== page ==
God is My Co-Scientist

A colleague was just typing something on her iPad.  When she typed “law review,” it auto-corrected to “laser Jew.”


UPDATE: Other excellent examples can be found here.

Author: Jonathan Zasloff

Jonathan Zasloff teaches Torts, Land Use, Environmental Law, Comparative Urban Planning Law, Legal History, and Public Policy Clinic - Land Use, the Environment and Local Government. He grew up and still lives in the San Fernando Valley, about which he remains immensely proud (to the mystification of his friends and colleagues). After graduating from Yale Law School, and while clerking for a federal appeals court judge in Boston, he decided to return to Los Angeles shortly after the January 1994 Northridge earthquake, reasoning that he would gladly risk tremors in order to avoid the average New England wind chill temperature of negative 55 degrees. Professor Zasloff has a keen interest in world politics; he holds a PhD in the history of American foreign policy from Harvard and an M.Phil. in International Relations from Cambridge University. Much of his recent work concerns the influence of lawyers and legalism in US external relations, and has published articles on these subjects in the New York University Law Review and the Yale Law Journal. More generally, his recent interests focus on the response of public institutions to social problems, and the role of ideology in framing policy responses. Professor Zasloff has long been active in state and local politics and policy. He recently co-authored an article discussing the relationship of Proposition 13 (California's landmark tax limitation initiative) and school finance reform, and served for several years as a senior policy advisor to the Speaker of California Assembly. His practice background reflects these interests: for two years, he represented welfare recipients attempting to obtain child care benefits and microbusinesses in low income areas. He then practiced for two more years at one of Los Angeles' leading public interest environmental and land use firms, challenging poorly planned development and working to expand the network of the city's urban park system. He currently serves as a member of the boards of the Santa Monica Mountains Conservancy (a state agency charged with purchasing and protecting open space), the Los Angeles Center for Law and Justice (the leading legal service firm for low-income clients in east Los Angeles), and Friends of Israel's Environment. Professor Zasloff's other major activity consists in explaining the Triangle Offense to his very patient wife, Kathy.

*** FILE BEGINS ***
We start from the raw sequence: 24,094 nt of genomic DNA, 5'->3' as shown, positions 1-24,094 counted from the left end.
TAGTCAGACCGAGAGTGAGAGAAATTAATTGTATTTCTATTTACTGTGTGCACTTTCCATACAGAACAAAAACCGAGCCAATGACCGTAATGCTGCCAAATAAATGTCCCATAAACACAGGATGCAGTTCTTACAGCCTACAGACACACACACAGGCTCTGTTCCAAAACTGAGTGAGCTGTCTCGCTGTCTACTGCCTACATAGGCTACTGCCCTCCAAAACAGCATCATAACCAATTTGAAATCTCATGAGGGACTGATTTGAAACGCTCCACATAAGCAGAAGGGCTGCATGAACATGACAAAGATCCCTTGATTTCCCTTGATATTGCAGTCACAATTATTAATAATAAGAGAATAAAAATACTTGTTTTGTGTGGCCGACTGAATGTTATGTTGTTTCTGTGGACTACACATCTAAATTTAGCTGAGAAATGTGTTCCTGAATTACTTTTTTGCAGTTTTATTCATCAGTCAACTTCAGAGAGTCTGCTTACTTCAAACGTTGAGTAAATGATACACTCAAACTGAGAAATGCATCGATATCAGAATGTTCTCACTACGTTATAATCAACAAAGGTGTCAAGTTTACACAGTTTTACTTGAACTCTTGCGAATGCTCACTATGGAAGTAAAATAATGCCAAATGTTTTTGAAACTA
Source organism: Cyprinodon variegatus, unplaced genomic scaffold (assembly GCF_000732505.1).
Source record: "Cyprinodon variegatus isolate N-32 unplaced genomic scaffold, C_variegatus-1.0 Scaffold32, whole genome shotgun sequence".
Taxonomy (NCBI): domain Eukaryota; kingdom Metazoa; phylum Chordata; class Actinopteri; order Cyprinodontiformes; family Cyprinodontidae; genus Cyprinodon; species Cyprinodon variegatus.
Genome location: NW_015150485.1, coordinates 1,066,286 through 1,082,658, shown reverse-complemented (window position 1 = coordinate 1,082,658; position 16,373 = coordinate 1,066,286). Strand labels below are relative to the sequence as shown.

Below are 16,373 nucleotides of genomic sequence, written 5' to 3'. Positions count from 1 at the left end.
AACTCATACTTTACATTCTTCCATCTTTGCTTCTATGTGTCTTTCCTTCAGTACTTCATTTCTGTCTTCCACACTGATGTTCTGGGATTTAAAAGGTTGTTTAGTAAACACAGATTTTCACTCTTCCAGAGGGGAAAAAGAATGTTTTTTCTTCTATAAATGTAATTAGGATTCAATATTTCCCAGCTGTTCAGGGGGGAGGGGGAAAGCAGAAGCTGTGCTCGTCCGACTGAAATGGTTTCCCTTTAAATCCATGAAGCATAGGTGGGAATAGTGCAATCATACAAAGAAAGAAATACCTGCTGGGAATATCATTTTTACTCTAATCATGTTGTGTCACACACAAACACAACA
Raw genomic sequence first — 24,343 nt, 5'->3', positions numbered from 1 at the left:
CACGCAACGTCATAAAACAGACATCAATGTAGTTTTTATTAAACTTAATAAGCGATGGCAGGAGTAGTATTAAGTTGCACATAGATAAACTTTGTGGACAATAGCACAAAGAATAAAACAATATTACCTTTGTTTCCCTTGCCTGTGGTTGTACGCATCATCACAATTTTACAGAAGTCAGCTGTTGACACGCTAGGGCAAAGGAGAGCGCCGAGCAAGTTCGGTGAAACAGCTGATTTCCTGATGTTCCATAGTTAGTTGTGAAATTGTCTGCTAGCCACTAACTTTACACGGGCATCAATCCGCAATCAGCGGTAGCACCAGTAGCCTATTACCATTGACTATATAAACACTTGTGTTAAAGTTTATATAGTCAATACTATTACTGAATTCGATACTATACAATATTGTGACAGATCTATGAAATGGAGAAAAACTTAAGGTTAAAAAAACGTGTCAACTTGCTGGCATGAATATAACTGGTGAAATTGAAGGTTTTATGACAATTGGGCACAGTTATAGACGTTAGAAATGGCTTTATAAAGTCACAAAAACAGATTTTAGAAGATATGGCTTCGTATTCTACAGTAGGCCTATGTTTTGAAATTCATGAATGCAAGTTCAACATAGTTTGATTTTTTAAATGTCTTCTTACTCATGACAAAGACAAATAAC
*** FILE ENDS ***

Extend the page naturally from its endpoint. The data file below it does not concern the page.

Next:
16 thoughts on “God is My Co-Scientist”

  1. I typed “westingreader” into my iPhone and it auto-corrected to “SEATO greaser”. SEATO hasn’t existed since 1977.

  2. I was sending a link to some friends about one Michele Bachmann brain-fart or another. Thunderbird saw “Bachmann” in my message, and recommended as a correction, “Eichmann.”

    On reflection, I was forced to wonder if Thunderbird knows something I don’t.

  3. I once saw a 2nd grader’s turned in work, her name – something like “Ana Pinuelas” spell corrected as “Anal Pinwheels”. Absolutely terrible.

  4. I regularly use my Ipod touch to take fairly complete notes in seminars – to keep myself occupied, because it’s in my pocket anyway, and so I’ll have the notes in electronic format. The spellcheck is somewhat trainable, and the spellcheck is preferable to turning off the spellcheck – but in both cases only just so. What I really hate is the way that when I type a long word it doesn’t recognize (mistyped or not), the spellcheck often changes it to two utterly ludicrous words with a space between them. The spellcheck definitely needs better context-sensitive tools to figure out whether certain words it wants to propose even could be used together, and needs to give up more easily.

  5. Typing on an iPad?
    If anybody wanted proof that Jobs was not a genius, there you go.
    Except for one thing…
    He also bought the company that built Siri.

    Which is all to say:
    We’ll let our digital assistant do the typing…
    And In crowded situations we’ll have electronic pickups on our throats that will translate our subvocalizations into text.
    Or electrodes in the brain.

    Keyboards for mobile computing are insanely lame…
    Learning to type with the thumbs? Are you kidding me?
    That’s like learning to swim backwards.

  6. What’s to discuss? We already knew the Jews were out to take over the world – now we know what weapons we’re to use in the process. It’s just too bad Steve Jobs gave the game away.

  7. I once had a secretary who occasionally would type the words “does not” as doe – well, you figure it out. And spell check wouldn’t catch it.

  8. My iPad (OK my daughter’s iPad but she doesn’t read samefacts) is set for Italian. The sad thing is that, when I surf the web with it, I can’t resist the temptation to comment on blogs. I will be back with my iPad typing and accepting (no I mean not refusing — why isn’t the default to ignore the iPad ???) corrections.

  9. Nere I am again. Let’s see WBA the iPad dose . Can anione guess what I tip ed ? Godo for coded messages to’ jeep stuff secret from old costerà (last word was codgers)

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